|Ann Schein performs Chopin's 2nd w/Harrisburg Symphony|
And by that, I don't mean that the playing was beautiful (though it was) and the piece was pretty (which it is) which meant the audience could find it entertaining (which it did) but that somehow this mystical arc from what-the-composer-wrote-down to how-the-performers-played-it to how-the-listener-responded-to-it completed an equation of communication that transcended time (in this case 184 years) to make a moment in our lives leaving, at least for that moment, the rest of the world oblivious and unnecessary.
If that makes Art escapist, then so be it, but what I feel it succeeds in doing is not to make us forget what's going on outside this concert hall but rather how we can deal with it and not be swallowed up in the reality. As the great acting teacher Stella Adler once said (a quote you can find on the home page of my Market Square Concerts blog), “Life beats down and crushes the soul and art reminds you that you have one.”
If this concert communicated anything to me last night (and hopefully others, whether they recognized it or not), it reminded me that I had a soul and it needs nourishment like this and that nourishment needs to be supported and sustained.
Now, I'm not a critic nor am I writing a review of this concert. In fact, I'm rarely tempted to put my thoughts about something I've heard into words. As a “trained composer” (and only moderately, at that), I listen differently than most people would. In fact, I'm not even sure how I could just “listen” to music without thinking like a musician either as a performer or a composer: most of the observations I might make would be of no interest to the usual listener, certainly to the casual listener.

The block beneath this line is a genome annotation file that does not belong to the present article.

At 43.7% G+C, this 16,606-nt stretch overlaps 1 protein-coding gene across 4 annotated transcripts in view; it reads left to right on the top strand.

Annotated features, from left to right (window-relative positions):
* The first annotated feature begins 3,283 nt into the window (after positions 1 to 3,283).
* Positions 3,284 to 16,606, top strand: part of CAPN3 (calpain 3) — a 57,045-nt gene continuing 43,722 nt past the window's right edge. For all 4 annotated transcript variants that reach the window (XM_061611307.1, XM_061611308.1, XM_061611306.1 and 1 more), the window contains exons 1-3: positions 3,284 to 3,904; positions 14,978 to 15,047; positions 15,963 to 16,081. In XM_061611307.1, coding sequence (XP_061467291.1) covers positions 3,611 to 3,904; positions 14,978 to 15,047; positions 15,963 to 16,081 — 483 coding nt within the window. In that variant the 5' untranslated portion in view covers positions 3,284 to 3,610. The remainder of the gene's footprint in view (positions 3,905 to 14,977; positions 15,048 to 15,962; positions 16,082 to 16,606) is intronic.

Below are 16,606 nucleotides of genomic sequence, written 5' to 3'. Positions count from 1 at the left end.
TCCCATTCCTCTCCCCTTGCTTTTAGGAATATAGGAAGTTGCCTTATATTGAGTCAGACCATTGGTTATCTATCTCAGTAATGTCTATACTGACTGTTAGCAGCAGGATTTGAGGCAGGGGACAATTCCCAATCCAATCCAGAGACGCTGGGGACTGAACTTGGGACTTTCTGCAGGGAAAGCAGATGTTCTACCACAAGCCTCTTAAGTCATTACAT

I've often described this like eating a dinner and one of the other people there is a chef. Lets say she responds to nuance and flavoring and how it affects the palate and how well it follows the recipe (“too much coriander”) and how it compares to other dishes, perhaps by other chefs (“Now, Julia Child would do...”), plus how the wine complemented the entree and so on. Then, on those bases, she would reach a conclusion about the success or failure of the meal.
Me – I'm thinking “okay, I'm not hungry now, that was good.” If the steak was burned or the salmon still not thawed out in the center, that I might notice, but why I didn't like it – or even why I did – might not be something that mattered much to me.
And criticism is often considered to be about the mistakes – “yes, but did you hear that wrong note in the last movement?” “Yes, but did you not hear a few thousand perfect ones?”
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I attended the Friday night rehearsal not sure what there would be to hear, how musicians rehearse a piece like this. Chopin's concertos are infamous for being “orchestra light” with nothing much to do and I've heard two conductors (not to mention Ms. Schein's own experience with George Szell) who'd tried to talk a soloist out of programming them (and in one case succeeded).
But it became quite clear that Stuart Malina was not going to be giving Chopin the short-shrift during the rehearsal. He approached it just as he does every other piece I've heard him rehearse and he worked very closely with the soloist on getting the nuance of Chopin's famously difficult style – the flexibility of tempo within a phrase we call rubato – just right. Without it, the “joins” between soloist and orchestra often sound clunky and whether we know it or not become the equivalent of the proverbial hair in the soup.
When did I first hear this piece? Probably when I was a child – we didn't have many classical music recordings in the house when I was growing up at first, but most of the piano recordings were with Arthur Rubinstein, one of the great pianists of the 20th Century and with whom Ann Schein studied (and since Rubinstein took on few students, this is quite an endorsement). I heard Rubinstein play live only once – an all-Chopin program in the early '70s when he was already in his mid-80s. And I watched a broadcast of him playing the Chopin 2nd on television in the late '70s, recorded when he was around 88 and had been playing the piece for probably 80 years.
I'm not sure how many times I've heard it live – not often – but often enough to always be disappointed whenever I did. Pianists who played to the scoreboard, trained to win competitions, make a hash out of the spirit behind Chopin's intimate, intricate music. I remember passing up an opportunity to experience Lang Lang (considered one of the most acclaimed pianists today) because why would I bother with someone who plays to the crowd play Chopin? Chopin is not a crowd's composer.